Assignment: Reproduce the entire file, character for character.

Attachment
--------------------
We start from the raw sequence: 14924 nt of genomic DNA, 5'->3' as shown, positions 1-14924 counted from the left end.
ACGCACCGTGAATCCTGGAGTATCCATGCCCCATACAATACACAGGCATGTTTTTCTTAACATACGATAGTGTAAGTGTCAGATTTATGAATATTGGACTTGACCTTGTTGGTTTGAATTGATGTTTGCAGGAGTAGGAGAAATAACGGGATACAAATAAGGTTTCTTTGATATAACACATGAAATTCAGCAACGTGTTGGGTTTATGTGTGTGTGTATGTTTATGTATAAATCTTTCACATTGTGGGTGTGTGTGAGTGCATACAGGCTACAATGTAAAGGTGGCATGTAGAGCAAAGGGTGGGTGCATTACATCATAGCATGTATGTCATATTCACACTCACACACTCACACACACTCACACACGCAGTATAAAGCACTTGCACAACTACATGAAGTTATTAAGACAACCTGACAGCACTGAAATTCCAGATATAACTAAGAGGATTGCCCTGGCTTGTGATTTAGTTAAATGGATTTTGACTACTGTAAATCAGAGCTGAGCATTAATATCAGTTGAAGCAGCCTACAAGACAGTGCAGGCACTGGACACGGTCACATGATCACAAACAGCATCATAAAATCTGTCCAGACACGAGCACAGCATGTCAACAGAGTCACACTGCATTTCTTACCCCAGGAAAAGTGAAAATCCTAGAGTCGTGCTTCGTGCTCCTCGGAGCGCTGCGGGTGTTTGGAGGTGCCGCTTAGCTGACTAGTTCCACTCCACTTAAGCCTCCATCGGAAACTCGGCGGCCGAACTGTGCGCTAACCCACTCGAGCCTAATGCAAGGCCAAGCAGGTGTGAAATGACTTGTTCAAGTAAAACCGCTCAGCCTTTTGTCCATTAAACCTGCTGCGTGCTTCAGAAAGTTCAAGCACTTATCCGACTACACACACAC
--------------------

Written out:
We start from the raw sequence: 14924 nt of genomic DNA, 5'->3' as shown, positions 1-14924 counted from the left end.
ACGCACCGTGAATCCTGGAGTATCCATGCCCCATACAATACACAGGCATGTTTTTCTTAACATACGATAGTGTAAGTGTCAGATTTATGAATATTGGACTTGACCTTGTTGGTTTGAATTGATGTTTGCAGGAGTAGGAGAAATAACGGGATACAAATAAGGTTTCTTTGATATAACACATGAAATTCAGCAACGTGTTGGGTTTATGTGTGTGTGTATGTTTATGTATAAATCTTTCACATTGTGGGTGTGTGTGAGTGCATACAGGCTACAATGTAAAGGTGGCATGTAGAGCAAAGGGTGGGTGCATTACATCATAGCATGTATGTCATATTCACACTCACACACTCACACACACTCACACACGCAGTATAAAGCACTTGCACAACTACATGAAGTTATTAAGACAACCTGACAGCACTGAAATTCCAGATATAACTAAGAGGATTGCCCTGGCTTGTGATTTAGTTAAATGGATTTTGACTACTGTAAATCAGAGCTGAGCATTAATATCAGTTGAAGCAGCCTACAAGACAGTGCAGGCACTGGACACGGTCACATGATCACAAACAGCATCATAAAATCTGTCCAGACACGAGCACAGCATGTCAACAGAGTCACACTGCATTTCTTACCCCAGGAAAAGTGAAAATCCTAGAGTCGTGCTTCGTGCTCCTCGGAGCGCTGCGGGTGTTTGGAGGTGCCGCTTAGCTGACTAGTTCCACTCCACTTAAGCCTCCATCGGAAACTCGGCGGCCGAACTGTGCGCTAACCCACTCGAGCCTAATGCAAGGCCAAGCAGGTGTGAAATGACTTGTTCAAGTAAAACCGCTCAGCCTTTTGTCCATTAAACCTGCTGCGTGCTTCAGAAAGTTCAAGCACTTATCCGACTACACACACAC